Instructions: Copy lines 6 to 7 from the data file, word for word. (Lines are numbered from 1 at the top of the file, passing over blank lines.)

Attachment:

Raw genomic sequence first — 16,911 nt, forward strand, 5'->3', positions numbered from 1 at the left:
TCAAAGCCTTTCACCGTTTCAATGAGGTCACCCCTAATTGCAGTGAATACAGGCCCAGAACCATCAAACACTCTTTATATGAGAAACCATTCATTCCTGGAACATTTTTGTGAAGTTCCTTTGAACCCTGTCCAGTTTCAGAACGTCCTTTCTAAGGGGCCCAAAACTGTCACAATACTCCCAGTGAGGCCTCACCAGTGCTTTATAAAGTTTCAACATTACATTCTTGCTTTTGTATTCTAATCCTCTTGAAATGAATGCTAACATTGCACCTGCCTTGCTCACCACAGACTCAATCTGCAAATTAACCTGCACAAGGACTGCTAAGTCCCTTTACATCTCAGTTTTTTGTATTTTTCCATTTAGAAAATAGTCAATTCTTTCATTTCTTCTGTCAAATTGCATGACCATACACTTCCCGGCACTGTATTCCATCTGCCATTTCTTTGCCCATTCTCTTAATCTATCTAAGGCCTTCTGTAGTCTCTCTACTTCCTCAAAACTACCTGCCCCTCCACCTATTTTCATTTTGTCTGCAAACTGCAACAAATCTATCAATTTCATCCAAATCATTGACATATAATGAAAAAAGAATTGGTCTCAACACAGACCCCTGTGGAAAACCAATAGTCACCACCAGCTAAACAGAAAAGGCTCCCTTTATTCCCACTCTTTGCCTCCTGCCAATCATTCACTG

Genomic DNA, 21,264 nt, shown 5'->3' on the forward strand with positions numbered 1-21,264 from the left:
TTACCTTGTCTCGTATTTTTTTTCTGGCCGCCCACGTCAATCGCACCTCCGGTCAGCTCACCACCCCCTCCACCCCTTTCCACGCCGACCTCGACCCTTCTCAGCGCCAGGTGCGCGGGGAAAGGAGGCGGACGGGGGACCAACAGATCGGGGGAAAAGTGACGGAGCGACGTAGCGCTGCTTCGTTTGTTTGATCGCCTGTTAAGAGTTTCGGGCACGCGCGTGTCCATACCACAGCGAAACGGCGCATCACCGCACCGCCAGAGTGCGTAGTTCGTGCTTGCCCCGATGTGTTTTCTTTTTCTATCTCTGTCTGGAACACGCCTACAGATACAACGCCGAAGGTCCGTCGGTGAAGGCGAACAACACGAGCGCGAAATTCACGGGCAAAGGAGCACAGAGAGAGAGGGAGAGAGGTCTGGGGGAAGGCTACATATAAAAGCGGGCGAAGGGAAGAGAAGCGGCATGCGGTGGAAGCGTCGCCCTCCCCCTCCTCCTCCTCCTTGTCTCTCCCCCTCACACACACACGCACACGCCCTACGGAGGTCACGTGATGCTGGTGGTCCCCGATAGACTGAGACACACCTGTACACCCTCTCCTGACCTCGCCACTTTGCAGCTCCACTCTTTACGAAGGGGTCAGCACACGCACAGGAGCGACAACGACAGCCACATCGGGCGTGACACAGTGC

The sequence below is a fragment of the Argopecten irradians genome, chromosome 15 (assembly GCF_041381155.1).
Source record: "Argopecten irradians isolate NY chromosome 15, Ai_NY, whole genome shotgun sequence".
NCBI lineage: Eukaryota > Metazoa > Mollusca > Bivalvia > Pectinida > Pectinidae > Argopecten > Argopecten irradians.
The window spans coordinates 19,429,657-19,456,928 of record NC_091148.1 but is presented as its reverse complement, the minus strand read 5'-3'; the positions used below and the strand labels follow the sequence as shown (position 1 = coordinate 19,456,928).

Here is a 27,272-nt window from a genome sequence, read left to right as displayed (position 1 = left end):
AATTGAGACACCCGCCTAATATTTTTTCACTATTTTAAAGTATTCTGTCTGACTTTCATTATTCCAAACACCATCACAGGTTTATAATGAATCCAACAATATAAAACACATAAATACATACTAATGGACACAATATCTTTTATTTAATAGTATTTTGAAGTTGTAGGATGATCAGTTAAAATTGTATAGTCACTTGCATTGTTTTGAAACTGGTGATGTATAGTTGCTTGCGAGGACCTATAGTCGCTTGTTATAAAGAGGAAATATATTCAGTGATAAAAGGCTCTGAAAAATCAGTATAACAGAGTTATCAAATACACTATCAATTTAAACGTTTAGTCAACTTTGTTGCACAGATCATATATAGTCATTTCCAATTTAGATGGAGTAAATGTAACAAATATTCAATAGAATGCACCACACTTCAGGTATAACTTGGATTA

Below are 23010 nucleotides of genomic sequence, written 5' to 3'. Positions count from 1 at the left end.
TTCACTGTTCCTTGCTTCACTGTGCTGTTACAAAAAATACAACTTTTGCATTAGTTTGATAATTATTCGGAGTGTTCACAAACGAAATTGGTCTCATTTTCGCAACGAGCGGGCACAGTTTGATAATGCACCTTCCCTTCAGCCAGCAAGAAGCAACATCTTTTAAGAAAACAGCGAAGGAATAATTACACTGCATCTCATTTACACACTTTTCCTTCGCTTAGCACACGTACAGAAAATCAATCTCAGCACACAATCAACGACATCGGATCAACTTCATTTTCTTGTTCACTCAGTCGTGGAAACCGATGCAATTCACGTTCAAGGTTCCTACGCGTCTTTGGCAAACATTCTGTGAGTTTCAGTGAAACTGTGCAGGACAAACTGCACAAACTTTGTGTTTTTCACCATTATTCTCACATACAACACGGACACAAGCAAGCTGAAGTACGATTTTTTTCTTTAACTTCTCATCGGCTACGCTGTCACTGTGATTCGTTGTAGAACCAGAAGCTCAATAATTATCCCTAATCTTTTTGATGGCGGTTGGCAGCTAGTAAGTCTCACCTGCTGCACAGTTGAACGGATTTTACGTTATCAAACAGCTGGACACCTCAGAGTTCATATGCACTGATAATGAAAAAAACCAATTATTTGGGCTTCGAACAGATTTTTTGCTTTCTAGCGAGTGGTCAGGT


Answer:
Source record: "Argopecten irradians isolate NY chromosome 15, Ai_NY, whole genome shotgun sequence".
NCBI lineage: Eukaryota > Metazoa > Mollusca > Bivalvia > Pectinida > Pectinidae > Argopecten > Argopecten irradians.